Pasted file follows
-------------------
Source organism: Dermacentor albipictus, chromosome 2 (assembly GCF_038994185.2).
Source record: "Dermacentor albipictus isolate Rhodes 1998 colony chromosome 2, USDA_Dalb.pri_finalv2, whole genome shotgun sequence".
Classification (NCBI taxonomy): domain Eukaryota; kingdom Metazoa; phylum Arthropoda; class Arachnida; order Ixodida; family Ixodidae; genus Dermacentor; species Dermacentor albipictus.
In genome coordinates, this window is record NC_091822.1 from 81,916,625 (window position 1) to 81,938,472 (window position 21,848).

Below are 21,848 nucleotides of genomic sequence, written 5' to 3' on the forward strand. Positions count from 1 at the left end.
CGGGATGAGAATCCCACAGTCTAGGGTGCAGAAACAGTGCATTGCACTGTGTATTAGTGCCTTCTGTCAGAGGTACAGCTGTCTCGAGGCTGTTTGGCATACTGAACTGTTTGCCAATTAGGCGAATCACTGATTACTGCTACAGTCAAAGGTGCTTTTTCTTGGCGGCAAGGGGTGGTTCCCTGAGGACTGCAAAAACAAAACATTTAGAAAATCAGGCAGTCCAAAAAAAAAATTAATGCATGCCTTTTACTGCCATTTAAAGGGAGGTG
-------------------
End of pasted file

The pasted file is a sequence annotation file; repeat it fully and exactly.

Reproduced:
Source organism: Dermacentor albipictus, chromosome 2 (assembly GCF_038994185.2).
Source record: "Dermacentor albipictus isolate Rhodes 1998 colony chromosome 2, USDA_Dalb.pri_finalv2, whole genome shotgun sequence".
Classification (NCBI taxonomy): domain Eukaryota; kingdom Metazoa; phylum Arthropoda; class Arachnida; order Ixodida; family Ixodidae; genus Dermacentor; species Dermacentor albipictus.
In genome coordinates, this window is record NC_091822.1 from 81,916,625 (window position 1) to 81,938,472 (window position 21,848).

Below are 21,848 nucleotides of genomic sequence, written 5' to 3' on the forward strand. Positions count from 1 at the left end.
CGGGATGAGAATCCCACAGTCTAGGGTGCAGAAACAGTGCATTGCACTGTGTATTAGTGCCTTCTGTCAGAGGTACAGCTGTCTCGAGGCTGTTTGGCATACTGAACTGTTTGCCAATTAGGCGAATCACTGATTACTGCTACAGTCAAAGGTGCTTTTTCTTGGCGGCAAGGGGTGGTTCCCTGAGGACTGCAAAAACAAAACATTTAGAAAATCAGGCAGTCCAAAAAAAAAATTAATGCATGCCTTTTACTGCCATTTAAAGGGAGGTG